As one of my Facebook friends, Dr. Raji Bello, perceptively noted, “…these theories are also boosted by the fact that most of us don't actually listen to Boko Haram itself. We prefer to listen to GEJ, Azazi, and sundry columnists but we don't listen to the very people who commit these things. I make it a duty to listen to BH first before anyone else.

“I quickly download their videos each time a new one is released and I play it over and over again. I pay attention to their media telephone interviews. Honestly … from all their pronouncements, I don't see anything other than that BH is a group of religious fanatics waging a jihad (that is, according to their own distorted view of the term jihad). This is what they say they are doing and they have been honest and very consistent. Religious extremism is the primary thing behind BH and recruitment into their fold is enhanced by poverty. Those are the only conclusions I can honestly make. Other issues exist, yes, but they make insignificant contributions to the problem.”

I couldn’t agree more with Raji. Until we face the truth about what confronts us, we will continue to be held prisoner by disabling self-pity and persecution complex.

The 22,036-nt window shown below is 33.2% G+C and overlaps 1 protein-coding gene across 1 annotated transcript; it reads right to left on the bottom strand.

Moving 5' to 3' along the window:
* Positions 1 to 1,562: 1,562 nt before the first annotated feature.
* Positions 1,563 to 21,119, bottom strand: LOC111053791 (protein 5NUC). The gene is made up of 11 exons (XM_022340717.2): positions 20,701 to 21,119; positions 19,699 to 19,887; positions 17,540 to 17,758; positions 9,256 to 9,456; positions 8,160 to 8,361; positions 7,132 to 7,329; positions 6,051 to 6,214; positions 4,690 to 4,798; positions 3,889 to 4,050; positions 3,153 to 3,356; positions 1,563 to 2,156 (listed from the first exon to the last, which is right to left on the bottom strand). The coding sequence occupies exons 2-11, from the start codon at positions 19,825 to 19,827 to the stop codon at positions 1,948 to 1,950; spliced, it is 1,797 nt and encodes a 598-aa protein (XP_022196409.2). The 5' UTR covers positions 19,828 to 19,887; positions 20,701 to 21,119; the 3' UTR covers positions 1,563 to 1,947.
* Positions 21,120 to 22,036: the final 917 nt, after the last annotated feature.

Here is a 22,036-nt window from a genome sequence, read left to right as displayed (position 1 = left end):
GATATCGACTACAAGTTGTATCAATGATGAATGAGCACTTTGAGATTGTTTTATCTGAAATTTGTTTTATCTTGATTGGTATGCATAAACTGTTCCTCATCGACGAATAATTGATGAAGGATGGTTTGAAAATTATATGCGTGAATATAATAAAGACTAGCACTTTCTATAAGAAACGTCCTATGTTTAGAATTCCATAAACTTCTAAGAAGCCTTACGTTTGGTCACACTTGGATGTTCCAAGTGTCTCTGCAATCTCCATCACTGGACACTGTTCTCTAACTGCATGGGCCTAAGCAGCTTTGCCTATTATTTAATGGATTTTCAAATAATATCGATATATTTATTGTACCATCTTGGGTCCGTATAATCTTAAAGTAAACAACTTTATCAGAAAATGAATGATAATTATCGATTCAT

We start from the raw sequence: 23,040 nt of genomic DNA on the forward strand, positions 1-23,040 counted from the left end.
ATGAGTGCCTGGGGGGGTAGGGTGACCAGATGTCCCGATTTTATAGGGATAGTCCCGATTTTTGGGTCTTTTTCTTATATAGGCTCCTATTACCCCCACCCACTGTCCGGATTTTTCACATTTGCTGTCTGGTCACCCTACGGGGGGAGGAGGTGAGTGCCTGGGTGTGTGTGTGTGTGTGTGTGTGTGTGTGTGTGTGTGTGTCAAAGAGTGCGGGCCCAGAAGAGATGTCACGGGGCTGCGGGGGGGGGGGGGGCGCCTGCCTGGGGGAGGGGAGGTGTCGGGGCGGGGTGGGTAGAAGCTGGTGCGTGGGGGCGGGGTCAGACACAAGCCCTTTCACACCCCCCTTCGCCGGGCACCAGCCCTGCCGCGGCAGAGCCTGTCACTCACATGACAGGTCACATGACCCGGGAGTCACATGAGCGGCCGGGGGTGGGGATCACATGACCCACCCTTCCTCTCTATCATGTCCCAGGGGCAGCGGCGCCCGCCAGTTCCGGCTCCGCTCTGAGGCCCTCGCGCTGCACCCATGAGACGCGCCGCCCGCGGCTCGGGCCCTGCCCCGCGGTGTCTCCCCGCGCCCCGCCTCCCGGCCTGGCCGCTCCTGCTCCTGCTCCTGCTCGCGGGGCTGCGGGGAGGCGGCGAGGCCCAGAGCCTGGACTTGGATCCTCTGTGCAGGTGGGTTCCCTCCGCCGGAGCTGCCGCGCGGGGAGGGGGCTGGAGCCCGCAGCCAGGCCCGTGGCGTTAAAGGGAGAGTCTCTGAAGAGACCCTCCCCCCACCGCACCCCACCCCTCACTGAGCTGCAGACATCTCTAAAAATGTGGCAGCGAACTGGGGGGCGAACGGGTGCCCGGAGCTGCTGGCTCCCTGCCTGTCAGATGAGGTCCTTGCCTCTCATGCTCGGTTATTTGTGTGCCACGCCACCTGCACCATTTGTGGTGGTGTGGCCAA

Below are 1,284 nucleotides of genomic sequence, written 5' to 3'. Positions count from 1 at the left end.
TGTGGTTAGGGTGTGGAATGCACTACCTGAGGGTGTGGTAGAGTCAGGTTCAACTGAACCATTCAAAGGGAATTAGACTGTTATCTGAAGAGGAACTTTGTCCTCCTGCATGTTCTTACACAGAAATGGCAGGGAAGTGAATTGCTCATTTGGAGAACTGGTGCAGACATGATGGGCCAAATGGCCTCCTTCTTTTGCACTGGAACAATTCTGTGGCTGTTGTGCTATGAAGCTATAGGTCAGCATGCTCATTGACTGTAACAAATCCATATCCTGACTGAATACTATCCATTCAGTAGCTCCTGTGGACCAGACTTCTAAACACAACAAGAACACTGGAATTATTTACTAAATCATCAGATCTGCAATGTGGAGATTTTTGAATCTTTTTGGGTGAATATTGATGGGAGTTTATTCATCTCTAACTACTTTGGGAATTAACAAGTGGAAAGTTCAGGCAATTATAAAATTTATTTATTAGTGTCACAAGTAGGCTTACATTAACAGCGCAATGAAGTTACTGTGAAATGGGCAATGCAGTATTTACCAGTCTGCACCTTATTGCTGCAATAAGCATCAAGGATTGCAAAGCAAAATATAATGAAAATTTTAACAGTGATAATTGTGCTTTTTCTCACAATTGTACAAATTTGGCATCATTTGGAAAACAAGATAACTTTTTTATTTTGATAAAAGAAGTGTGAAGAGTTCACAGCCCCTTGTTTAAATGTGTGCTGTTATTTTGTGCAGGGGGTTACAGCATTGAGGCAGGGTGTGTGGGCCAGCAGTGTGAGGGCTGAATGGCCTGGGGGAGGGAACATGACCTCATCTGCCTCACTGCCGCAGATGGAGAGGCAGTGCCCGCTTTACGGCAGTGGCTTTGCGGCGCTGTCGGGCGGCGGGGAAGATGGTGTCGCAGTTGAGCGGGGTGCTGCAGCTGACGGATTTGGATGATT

But how do we get out of this terrible mess? 

Well, I have a rather unconventional and slightly “crazy” suggestion. Since our central government is both unable and unwilling to tackle the menace of Boko Haram, maybe it’s time we experimented with privatized governance. Let us privatize the governance of our country, send the present crop of inept jokers at the helm of government packing, and invite any group of people from any part of the world with the best capacity to govern an unruly country like Nigeria to bid for the takeover of the governance of our country. 

This shouldn’t be such a newfangled idea. After all, we have privatized just about every facet of our national life already because government allegedly “has no business being in business.” Well, this government—and many governments before it— certainly has no business being in governance.
Our very survival is at stake here. National sovereignty has had no meaning in Nigeria for a long time. It’s even more meaningless now.